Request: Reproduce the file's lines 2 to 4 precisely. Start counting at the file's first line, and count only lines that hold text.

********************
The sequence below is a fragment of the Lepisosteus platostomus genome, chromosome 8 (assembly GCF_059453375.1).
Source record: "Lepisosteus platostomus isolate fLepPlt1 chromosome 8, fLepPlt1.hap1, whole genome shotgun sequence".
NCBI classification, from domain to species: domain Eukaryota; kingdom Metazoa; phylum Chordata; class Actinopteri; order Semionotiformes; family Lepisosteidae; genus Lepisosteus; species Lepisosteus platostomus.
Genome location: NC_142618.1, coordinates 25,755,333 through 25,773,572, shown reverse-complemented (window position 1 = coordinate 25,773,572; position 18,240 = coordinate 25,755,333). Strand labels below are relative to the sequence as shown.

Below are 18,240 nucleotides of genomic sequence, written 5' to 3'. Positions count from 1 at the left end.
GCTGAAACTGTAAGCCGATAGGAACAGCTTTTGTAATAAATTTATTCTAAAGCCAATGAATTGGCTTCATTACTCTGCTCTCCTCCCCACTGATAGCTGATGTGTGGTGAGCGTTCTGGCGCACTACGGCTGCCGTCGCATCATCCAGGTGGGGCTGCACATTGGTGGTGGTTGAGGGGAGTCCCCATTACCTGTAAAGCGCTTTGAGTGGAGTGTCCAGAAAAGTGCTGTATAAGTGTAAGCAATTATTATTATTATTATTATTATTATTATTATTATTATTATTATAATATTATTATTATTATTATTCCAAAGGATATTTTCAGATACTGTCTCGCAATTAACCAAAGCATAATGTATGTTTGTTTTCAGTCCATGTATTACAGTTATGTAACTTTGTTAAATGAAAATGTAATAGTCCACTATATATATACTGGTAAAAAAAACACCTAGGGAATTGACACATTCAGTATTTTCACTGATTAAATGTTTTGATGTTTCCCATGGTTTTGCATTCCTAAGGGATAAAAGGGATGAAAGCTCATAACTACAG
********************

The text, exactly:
Source record: "Lepisosteus platostomus isolate fLepPlt1 chromosome 8, fLepPlt1.hap1, whole genome shotgun sequence".
NCBI classification, from domain to species: domain Eukaryota; kingdom Metazoa; phylum Chordata; class Actinopteri; order Semionotiformes; family Lepisosteidae; genus Lepisosteus; species Lepisosteus platostomus.
Genome location: NC_142618.1, coordinates 25,755,333 through 25,773,572, shown reverse-complemented (window position 1 = coordinate 25,773,572; position 18,240 = coordinate 25,755,333). Strand labels below are relative to the sequence as shown.